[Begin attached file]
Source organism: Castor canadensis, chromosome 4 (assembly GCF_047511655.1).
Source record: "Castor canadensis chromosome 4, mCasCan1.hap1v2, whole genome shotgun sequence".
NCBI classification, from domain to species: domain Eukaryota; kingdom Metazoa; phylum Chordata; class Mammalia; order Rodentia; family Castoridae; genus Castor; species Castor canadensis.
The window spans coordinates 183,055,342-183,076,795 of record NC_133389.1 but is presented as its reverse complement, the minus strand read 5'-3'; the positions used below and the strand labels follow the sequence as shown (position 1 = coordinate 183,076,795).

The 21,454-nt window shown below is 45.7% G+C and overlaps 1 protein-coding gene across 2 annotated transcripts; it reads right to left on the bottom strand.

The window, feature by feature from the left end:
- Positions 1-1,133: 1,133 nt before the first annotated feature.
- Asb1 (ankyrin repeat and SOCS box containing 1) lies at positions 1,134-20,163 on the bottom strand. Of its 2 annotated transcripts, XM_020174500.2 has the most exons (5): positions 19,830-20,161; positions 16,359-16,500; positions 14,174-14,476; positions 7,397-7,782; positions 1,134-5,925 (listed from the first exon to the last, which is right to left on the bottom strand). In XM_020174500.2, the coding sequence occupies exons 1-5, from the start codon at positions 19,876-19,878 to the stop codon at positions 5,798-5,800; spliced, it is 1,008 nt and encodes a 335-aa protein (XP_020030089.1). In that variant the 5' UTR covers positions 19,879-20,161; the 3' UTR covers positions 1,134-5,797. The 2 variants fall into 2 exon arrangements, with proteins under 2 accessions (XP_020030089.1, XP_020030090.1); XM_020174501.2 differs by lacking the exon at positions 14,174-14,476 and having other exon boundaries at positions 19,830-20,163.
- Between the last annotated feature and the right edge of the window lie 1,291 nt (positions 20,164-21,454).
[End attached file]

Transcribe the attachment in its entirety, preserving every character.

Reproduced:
Source organism: Castor canadensis, chromosome 4 (assembly GCF_047511655.1).
Source record: "Castor canadensis chromosome 4, mCasCan1.hap1v2, whole genome shotgun sequence".
NCBI classification, from domain to species: domain Eukaryota; kingdom Metazoa; phylum Chordata; class Mammalia; order Rodentia; family Castoridae; genus Castor; species Castor canadensis.
The window spans coordinates 183,055,342-183,076,795 of record NC_133389.1 but is presented as its reverse complement, the minus strand read 5'-3'; the positions used below and the strand labels follow the sequence as shown (position 1 = coordinate 183,076,795).

The 21,454-nt window shown below is 45.7% G+C and overlaps 1 protein-coding gene across 2 annotated transcripts; it reads right to left on the bottom strand.

The window, feature by feature from the left end:
- Positions 1-1,133: 1,133 nt before the first annotated feature.
- Asb1 (ankyrin repeat and SOCS box containing 1) lies at positions 1,134-20,163 on the bottom strand. Of its 2 annotated transcripts, XM_020174500.2 has the most exons (5): positions 19,830-20,161; positions 16,359-16,500; positions 14,174-14,476; positions 7,397-7,782; positions 1,134-5,925 (listed from the first exon to the last, which is right to left on the bottom strand). In XM_020174500.2, the coding sequence occupies exons 1-5, from the start codon at positions 19,876-19,878 to the stop codon at positions 5,798-5,800; spliced, it is 1,008 nt and encodes a 335-aa protein (XP_020030089.1). In that variant the 5' UTR covers positions 19,879-20,161; the 3' UTR covers positions 1,134-5,797. The 2 variants fall into 2 exon arrangements, with proteins under 2 accessions (XP_020030089.1, XP_020030090.1); XM_020174501.2 differs by lacking the exon at positions 14,174-14,476 and having other exon boundaries at positions 19,830-20,163.
- Between the last annotated feature and the right edge of the window lie 1,291 nt (positions 20,164-21,454).